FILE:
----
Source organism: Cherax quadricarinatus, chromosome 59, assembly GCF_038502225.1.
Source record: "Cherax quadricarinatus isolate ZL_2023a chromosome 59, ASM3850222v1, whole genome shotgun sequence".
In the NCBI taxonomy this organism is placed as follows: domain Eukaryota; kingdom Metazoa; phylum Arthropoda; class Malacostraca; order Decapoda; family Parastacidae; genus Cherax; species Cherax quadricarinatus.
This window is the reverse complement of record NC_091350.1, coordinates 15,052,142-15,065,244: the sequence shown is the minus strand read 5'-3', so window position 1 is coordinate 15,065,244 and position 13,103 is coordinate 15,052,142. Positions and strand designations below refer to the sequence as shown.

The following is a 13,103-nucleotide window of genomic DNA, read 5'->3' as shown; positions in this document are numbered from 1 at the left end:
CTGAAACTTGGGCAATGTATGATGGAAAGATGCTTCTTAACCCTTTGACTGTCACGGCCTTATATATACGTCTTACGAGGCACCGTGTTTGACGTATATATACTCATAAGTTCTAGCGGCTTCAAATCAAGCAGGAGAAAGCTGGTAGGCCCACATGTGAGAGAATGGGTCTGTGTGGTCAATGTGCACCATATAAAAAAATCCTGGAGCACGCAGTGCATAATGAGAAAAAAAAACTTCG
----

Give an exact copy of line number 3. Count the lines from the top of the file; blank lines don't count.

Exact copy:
In the NCBI taxonomy this organism is placed as follows: domain Eukaryota; kingdom Metazoa; phylum Arthropoda; class Malacostraca; order Decapoda; family Parastacidae; genus Cherax; species Cherax quadricarinatus.